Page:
According to several television channels, demonstrators entered the Libyan Parliament in Tobruk, in the east of the country, on Friday July 1 and carried out looting.

They were protesting against the deterioration of living conditions and the carelessness of their leaders, the day after the failure of a new round of negotiations between rival camps.

Images released by the media showed thick columns of black smoke rising from the perimeter of the building after angry young protesters burned tires.

Other media claimed that part of the building was burnt down.

Parliament was empty when protesters entered, Friday being a public holiday in Libya.

A bulldozer driven by a protester smashed through part of the building's compound gate, making it easier for protesters to burst inside, footage shows.

Deputies' cars were set on fire.

Later, more construction machinery arrived and began to smash through sections of the building's walls.

Other demonstrators, some of whom were waving green flags of Muammar Gaddafi's former regime, threw documents into the air that they collected from the offices.

Libya has been in chaos since the fall of Gaddafi in 2011.

Power cuts

This demonstration took place while the country has been plagued for several days by power cuts, breakdowns aggravated by the blocking of several oil installations amid political disputes between rival camps.

“We want to have light”, chanted the demonstrators.

"We must recognize our failure and withdraw immediately from the political scene," said a deputy, Balkheir Alshaab, quoted by the Libya al-Ahrar channel.

"I call on my fellow deputies as well as the members of the Council of State (Upper House) to resign collectively to respect the will of the Libyan people and preserve the stability of Libya", added another elected official, Ziad Dgheim, quoted by the same media.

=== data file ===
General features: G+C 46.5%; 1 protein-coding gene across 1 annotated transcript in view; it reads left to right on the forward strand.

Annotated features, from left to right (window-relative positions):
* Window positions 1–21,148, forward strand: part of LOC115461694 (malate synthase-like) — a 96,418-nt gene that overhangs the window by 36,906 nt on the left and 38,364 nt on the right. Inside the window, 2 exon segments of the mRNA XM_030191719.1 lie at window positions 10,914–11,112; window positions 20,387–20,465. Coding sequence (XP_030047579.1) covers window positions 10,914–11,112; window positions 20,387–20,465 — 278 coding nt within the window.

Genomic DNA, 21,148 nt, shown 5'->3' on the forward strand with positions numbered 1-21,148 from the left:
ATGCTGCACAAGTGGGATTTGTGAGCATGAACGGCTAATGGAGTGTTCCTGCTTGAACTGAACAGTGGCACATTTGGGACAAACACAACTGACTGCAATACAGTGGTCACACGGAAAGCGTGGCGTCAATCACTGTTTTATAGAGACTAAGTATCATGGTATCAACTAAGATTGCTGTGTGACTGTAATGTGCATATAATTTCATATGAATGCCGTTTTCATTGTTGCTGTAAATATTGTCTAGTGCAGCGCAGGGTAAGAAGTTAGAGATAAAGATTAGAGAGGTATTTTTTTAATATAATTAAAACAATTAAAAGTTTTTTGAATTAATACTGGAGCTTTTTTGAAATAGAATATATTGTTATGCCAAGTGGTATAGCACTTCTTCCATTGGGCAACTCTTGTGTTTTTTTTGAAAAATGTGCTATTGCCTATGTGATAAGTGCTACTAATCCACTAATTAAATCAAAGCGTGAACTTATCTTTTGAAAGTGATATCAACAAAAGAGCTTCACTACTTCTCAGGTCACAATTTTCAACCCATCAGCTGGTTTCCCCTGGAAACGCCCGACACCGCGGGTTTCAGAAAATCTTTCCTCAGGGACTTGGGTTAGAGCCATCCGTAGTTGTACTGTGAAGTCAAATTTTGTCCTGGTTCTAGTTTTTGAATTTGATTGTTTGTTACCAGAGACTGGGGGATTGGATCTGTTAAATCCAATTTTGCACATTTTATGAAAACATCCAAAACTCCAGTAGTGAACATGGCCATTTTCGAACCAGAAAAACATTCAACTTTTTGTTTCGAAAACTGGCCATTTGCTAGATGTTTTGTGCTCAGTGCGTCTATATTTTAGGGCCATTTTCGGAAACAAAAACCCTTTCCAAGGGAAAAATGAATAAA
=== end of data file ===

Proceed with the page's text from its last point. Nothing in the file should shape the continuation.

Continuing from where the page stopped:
Two governments have been vying for power since March: one based in Tripoli and led by Abdelhamid Dbeibah since 2021 and another led by Fathi Bachagha and supported by the Tobruk Parliament and Marshal Khalifa Haftar, the strongman of the East .

No agreement on elections

Presidential and legislative polls were originally scheduled to be held in December 2021 in Libya, to cap a UN-sponsored peace process after violence in 2020. 

But they were postponed indefinitely due to strong differences between political rivals and tensions on the ground.  

The latest round of talks at the UN between the presidents of the two rival chambers ended Thursday without agreement on a constitutional framework allowing elections to be held.

The talks were led by Speaker of the Tobruk House of Representatives Aguila Saleh and Chairman of the Tripoli-based High Council of State Khaled el-Mechri.

Other similar demonstrations took place on Friday in Tripoli and other Libyan cities.

In the capital, demonstrators brandished portraits of Abdelhamid Dbeibah and Fathi Bachagha crossed out with Xs, a sign of their rejection. 

The Libyan National Oil Company (NOC) announced Thursday losses of more than 3.5 billion dollars resulting from the forced closure of major oil sites since mid-April, and decreed the state of "force majeure" on certain installations .

According to the NOC, production fell "sharply" and exports fell between "365,000 and 409,000 bpd, a loss of 865,000 bpd" compared to the average production before April.

Added to this are daily losses of 220 million m3 of gas, which are nevertheless necessary to supply the electricity network. 

The decline in gas production contributes to the chronic power cuts that Libya is experiencing and which last a dozen hours a day.

"People's protests have erupted across Libya in exasperation with the deteriorating quality of life and political crisis and those behind it and the UN that has lent its hand. “, wrote on Twitter analyst Tarek Megrisi, of the European Council on International Relations (ECFR).

Popular protests have erupted across Libya in exasperation at a collapsing quality of life, the entire political class who manufactured it, and the UN who indulged them over delivering promised change



Things are escalating quickly 👇and the response will define Libya's summer https://t .co/Oj8KQgW60j

— Tarek Megrisi (@Tmegrisi) July 1, 2022

With AFP and Reuters

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